Imagine you’re at a sports event, and you see a wave of people all around the stadium, standing up and sitting down in perfect sync.
It’s called “the Mexican wave,” and it’s pretty cool.
But here’s the thing: you didn’t plan on joining in.
Yet, when the wave comes your way, you can’t help but stand up and sit down like everyone else.
Congratulations, you’ve just experienced the bandwagon effect.
The bandwagon effect is a psychological phenomenon where people do something just because others are doing it.
It’s the “everybody’s doing it, so I should, too” mindset.
You can use this powerful force to boost your website sales.
Here’s how to hop on the bandwagon and make it work for your website:
#10 — Show off your popularity
People love being a part of something big and successful.
Use numbers to your advantage. Start by displaying impressive stats like the number of customers you’ve served, products sold, or awards won.
This can help create the impression that your brand is a winner, and everyone loves a winner.
#11 — Leverage social trends
Keep an eye on the latest trends and see how you can incorporate them into your website.
If everyone’s talking about a certain topic or using a particular hashtag, find a way to join the conversation.
When your brand joins a trend, it showcases your brand as being in-the-know.
#12 — Promote user-generated content (UGC)
Showcase photos, videos, or stories from your customers that are using your products or services.
This not only provides social proof but also gives the impression that lots of people are already enjoying what you have to offer.
#13 — Offer incentives for referrals
Encourage your customers to spread the word about your brand.
This can be in the form of offering them rewards or discounts for referring friends and family.
Offering incentives can help create a snowball effect, leading to more people hopping on the bandwagon.
The paradox of choice
Here’s a perfect example to show the paradox of choice.
It’s Friday night, and you’re all cozied up on the couch, ready to binge-watch some movies on Netflix.
The only problem? There are just too many options.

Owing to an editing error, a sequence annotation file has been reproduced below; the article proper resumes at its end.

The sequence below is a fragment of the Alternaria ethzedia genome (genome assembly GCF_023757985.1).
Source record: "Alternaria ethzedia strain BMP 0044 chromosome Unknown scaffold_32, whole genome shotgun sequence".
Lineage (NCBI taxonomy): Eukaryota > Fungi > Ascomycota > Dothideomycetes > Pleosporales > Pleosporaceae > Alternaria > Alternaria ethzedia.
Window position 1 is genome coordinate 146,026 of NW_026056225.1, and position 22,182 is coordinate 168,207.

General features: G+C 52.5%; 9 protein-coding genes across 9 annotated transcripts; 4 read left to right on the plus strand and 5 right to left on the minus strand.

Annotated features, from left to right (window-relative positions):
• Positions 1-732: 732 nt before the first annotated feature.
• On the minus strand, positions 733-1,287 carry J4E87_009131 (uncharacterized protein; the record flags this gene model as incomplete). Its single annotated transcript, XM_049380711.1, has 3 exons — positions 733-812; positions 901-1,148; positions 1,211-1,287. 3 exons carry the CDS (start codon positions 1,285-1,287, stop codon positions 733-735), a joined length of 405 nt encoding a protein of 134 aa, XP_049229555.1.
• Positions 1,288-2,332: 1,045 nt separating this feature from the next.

You’ve got action flicks, rom-coms, documentaries, and even some weird alien invasion series that looks intriguing.
Before you know it, you’ve spent an hour scrolling through the endless choices.
The worst part? You haven’t picked a single thing to watch.
Been there, right?
You see, while it might seem like giving people a tonne of choices is a good thing, it can actually backfire.
Too many options can make it harder for customers to make a decision, leading to “analysis paralysis” and lost sales.
So, how can you avoid this sneaky trap on your website? Let’s break it down:
#14 — Keep it simple
When it comes to your website design and navigation, less is more.
Make it easy for visitors to find what they’re looking for by using clear, intuitive menus and categories.
If your site feels like a maze, you’re doing it wrong.
#15 — Limit product options
Instead of offering a smorgasbord of products or services, focus on showcasing your best offerings.
Highlight the unique benefits of each option to help guide customers towards the one that’s perfect for them.
#16 — Bundle it up
Create product bundles or packages that combine complementary items or services.
This not only simplifies the decision-making process but can also encourage customers to spend more.
If you offer them a better overall value, they’d be inclined to pay more.
#17 — Use comparisons and recommendations
Help your customers narrow down their choices.
You can do this in three different ways:
- Comparison charts
- Product guides
- or personalised recommendations based on their preferences or needs.
This can make it easier for them to identify the best option without feeling overwhelmed.
#18 — Offer a default choice
Sometimes, people just want to be told what to do.
By offering a “most popular” or “top-rated” option, you can give customers a starting point to make their decision.
The best part? Top-rated products provide social proof that the choice is worth considering.
The art of “free”
You see, there’s something about the word “free” that makes our hearts skip a beat.
It’s like a magical force that grabs our attention and opens our wallets faster than you can say “Buy one, get one free!”
So, how can you harness the power of free to increase sales on your website? Here are some tips to get you started:
#19 — Free samples or trials
Give your customers a taste of your product or service by offering a free sample, trial, or demo.
This not only lets them experience the value firsthand but also helps build trust in your brand.
The psychological lever that this pulls is the law of reciprocity. This helps take advantage of our social contract that we have to give back.
Just make sure your free offer is truly valuable, or you’ll risk leaving a sour taste in their mouths.
No one wants free used dirty socks.
#20 — Free shipping or returns
Let’s be honest, nobody likes paying for shipping.
By offering free shipping or returns, you can eliminate one of the biggest barriers to online shopping.
This also gives your customers a reason to choose you over your competitors.
#21 — Buy one, get one free (BOGO) deals
Create irresistible offers by giving customers a free item when they purchase another one.
This not only encourages them to buy more but also creates a sense of urgency.
#22 — Free gifts with purchase
Sweeten the deal by offering a free gift when customers spend a certain amount or buy a specific product.
This can help increase the perceived value of their purchase and make them feel like they’re getting a great bargain.
#23 — Free informational resources or content
Provide valuable content or resources, like guides, ebooks, or webinars, that your customers can access for free.